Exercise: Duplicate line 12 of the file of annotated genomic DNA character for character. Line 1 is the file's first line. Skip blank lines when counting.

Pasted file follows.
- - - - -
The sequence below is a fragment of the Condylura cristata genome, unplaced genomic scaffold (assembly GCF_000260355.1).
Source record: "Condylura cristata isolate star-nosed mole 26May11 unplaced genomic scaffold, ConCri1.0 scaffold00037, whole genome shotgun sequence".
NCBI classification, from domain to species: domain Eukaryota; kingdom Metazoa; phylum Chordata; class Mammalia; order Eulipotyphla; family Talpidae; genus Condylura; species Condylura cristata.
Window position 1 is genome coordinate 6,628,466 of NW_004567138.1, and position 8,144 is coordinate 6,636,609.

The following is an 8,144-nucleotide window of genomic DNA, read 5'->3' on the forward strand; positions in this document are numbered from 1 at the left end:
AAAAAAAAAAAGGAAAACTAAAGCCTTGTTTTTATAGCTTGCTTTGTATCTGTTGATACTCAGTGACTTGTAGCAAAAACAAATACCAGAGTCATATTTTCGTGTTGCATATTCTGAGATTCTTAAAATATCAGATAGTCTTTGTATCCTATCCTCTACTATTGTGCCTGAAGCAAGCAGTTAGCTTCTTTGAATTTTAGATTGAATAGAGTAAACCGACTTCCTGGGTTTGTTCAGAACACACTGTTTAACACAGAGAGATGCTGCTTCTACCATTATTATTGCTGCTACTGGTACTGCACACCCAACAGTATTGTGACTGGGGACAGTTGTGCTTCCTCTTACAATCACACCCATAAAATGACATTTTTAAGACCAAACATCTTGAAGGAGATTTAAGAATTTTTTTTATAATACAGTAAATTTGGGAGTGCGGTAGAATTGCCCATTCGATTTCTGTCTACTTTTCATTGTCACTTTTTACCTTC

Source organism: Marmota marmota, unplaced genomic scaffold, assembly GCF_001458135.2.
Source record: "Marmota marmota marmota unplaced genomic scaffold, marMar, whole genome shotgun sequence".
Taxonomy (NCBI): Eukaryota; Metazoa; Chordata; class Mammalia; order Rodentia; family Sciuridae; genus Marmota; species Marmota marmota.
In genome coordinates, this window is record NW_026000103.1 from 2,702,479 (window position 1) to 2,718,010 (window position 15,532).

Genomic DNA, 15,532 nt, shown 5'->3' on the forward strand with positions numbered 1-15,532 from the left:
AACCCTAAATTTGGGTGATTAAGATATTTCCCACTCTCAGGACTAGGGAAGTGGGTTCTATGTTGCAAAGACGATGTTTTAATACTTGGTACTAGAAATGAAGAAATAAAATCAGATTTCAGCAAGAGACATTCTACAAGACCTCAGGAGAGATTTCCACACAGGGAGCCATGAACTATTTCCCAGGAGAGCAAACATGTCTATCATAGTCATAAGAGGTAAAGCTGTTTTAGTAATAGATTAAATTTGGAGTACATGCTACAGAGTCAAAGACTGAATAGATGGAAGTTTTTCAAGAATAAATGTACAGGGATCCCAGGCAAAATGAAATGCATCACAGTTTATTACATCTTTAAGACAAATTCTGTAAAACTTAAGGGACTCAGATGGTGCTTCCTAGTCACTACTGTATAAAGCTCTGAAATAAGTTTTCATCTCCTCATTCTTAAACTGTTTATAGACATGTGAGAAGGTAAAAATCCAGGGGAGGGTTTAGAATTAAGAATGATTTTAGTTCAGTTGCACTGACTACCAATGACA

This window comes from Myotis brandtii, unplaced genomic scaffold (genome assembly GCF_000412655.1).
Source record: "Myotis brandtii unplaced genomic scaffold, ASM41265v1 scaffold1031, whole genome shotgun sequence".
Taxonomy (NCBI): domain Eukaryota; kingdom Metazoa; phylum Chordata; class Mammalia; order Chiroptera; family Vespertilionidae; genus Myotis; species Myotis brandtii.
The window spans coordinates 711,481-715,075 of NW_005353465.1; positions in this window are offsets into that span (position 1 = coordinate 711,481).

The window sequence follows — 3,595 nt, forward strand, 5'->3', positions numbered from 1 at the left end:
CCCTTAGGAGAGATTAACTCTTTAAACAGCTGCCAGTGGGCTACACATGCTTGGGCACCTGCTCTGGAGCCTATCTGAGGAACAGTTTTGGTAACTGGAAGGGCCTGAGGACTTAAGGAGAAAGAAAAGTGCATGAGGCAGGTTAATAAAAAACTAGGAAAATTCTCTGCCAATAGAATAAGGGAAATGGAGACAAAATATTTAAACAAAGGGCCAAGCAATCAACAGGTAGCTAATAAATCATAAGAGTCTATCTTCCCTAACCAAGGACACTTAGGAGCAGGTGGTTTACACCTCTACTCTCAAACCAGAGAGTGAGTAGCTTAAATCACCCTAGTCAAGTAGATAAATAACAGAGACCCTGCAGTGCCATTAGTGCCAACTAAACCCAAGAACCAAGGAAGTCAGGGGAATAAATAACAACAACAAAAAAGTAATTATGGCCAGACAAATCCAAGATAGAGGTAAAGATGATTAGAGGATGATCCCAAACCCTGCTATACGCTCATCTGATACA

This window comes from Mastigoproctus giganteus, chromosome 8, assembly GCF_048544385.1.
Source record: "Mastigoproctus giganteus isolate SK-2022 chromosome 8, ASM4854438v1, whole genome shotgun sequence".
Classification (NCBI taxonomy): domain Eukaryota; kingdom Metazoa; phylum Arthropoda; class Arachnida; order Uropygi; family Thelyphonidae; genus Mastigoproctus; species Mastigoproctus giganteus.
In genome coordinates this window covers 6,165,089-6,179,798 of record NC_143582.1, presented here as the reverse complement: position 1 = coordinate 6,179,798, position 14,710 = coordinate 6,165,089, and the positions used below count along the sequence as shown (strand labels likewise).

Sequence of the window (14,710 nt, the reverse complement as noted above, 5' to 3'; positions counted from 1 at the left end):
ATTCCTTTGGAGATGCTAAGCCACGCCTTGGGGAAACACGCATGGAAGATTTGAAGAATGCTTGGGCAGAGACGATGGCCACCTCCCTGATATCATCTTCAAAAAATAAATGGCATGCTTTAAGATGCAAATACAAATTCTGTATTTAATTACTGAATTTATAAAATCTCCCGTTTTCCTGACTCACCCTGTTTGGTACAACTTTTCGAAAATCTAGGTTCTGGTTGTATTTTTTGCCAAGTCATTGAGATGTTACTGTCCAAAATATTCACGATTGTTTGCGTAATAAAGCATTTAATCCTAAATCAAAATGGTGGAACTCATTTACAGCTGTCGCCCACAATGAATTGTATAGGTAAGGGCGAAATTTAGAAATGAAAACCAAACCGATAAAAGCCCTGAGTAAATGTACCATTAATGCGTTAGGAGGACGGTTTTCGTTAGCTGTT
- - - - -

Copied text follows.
AACCCTAAATTTGGGTGATTAAGATATTTCCCACTCTCAGGACTAGGGAAGTGGGTTCTATGTTGCAAAGACGATGTTTTAATACTTGGTACTAGAAATGAAGAAATAAAATCAGATTTCAGCAAGAGACATTCTACAAGACCTCAGGAGAGATTTCCACACAGGGAGCCATGAACTATTTCCCAGGAGAGCAAACATGTCTATCATAGTCATAAGAGGTAAAGCTGTTTTAGTAATAGATTAAATTTGGAGTACATGCTACAGAGTCAAAGACTGAATAGATGGAAGTTTTTCAAGAATAAATGTACAGGGATCCCAGGCAAAATGAAATGCATCACAGTTTATTACATCTTTAAGACAAATTCTGTAAAACTTAAGGGACTCAGATGGTGCTTCCTAGTCACTACTGTATAAAGCTCTGAAATAAGTTTTCATCTCCTCATTCTTAAACTGTTTATAGACATGTGAGAAGGTAAAAATCCAGGGGAGGGTTTAGAATTAAGAATGATTTTAGTTCAGTTGCACTGACTACCAATGACA